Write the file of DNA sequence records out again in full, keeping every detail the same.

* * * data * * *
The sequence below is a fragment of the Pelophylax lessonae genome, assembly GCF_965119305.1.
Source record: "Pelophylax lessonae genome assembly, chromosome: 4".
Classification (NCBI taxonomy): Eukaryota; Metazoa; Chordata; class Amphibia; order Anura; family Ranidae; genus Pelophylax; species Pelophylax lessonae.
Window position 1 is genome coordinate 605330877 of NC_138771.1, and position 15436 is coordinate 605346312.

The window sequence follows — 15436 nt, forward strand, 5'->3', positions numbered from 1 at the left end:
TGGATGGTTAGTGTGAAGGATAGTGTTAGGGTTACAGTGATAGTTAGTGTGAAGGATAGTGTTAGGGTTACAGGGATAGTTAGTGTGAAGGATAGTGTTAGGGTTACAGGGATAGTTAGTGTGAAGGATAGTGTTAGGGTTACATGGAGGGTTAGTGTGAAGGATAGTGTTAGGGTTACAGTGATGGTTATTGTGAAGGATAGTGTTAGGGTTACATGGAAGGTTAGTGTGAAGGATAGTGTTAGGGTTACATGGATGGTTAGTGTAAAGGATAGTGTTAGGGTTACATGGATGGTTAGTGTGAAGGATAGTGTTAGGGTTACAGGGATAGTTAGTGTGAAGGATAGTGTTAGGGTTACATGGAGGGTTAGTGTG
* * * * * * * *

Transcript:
The sequence below is a fragment of the Pelophylax lessonae genome, assembly GCF_965119305.1.
Source record: "Pelophylax lessonae genome assembly, chromosome: 4".
Classification (NCBI taxonomy): Eukaryota; Metazoa; Chordata; class Amphibia; order Anura; family Ranidae; genus Pelophylax; species Pelophylax lessonae.
Window position 1 is genome coordinate 605330877 of NC_138771.1, and position 15436 is coordinate 605346312.

The window sequence follows — 15436 nt, forward strand, 5'->3', positions numbered from 1 at the left end:
TGGATGGTTAGTGTGAAGGATAGTGTTAGGGTTACAGTGATAGTTAGTGTGAAGGATAGTGTTAGGGTTACAGGGATAGTTAGTGTGAAGGATAGTGTTAGGGTTACAGGGATAGTTAGTGTGAAGGATAGTGTTAGGGTTACATGGAGGGTTAGTGTGAAGGATAGTGTTAGGGTTACAGTGATGGTTATTGTGAAGGATAGTGTTAGGGTTACATGGAAGGTTAGTGTGAAGGATAGTGTTAGGGTTACATGGATGGTTAGTGTAAAGGATAGTGTTAGGGTTACATGGATGGTTAGTGTGAAGGATAGTGTTAGGGTTACAGGGATAGTTAGTGTGAAGGATAGTGTTAGGGTTACATGGAGGGTTAGTGTG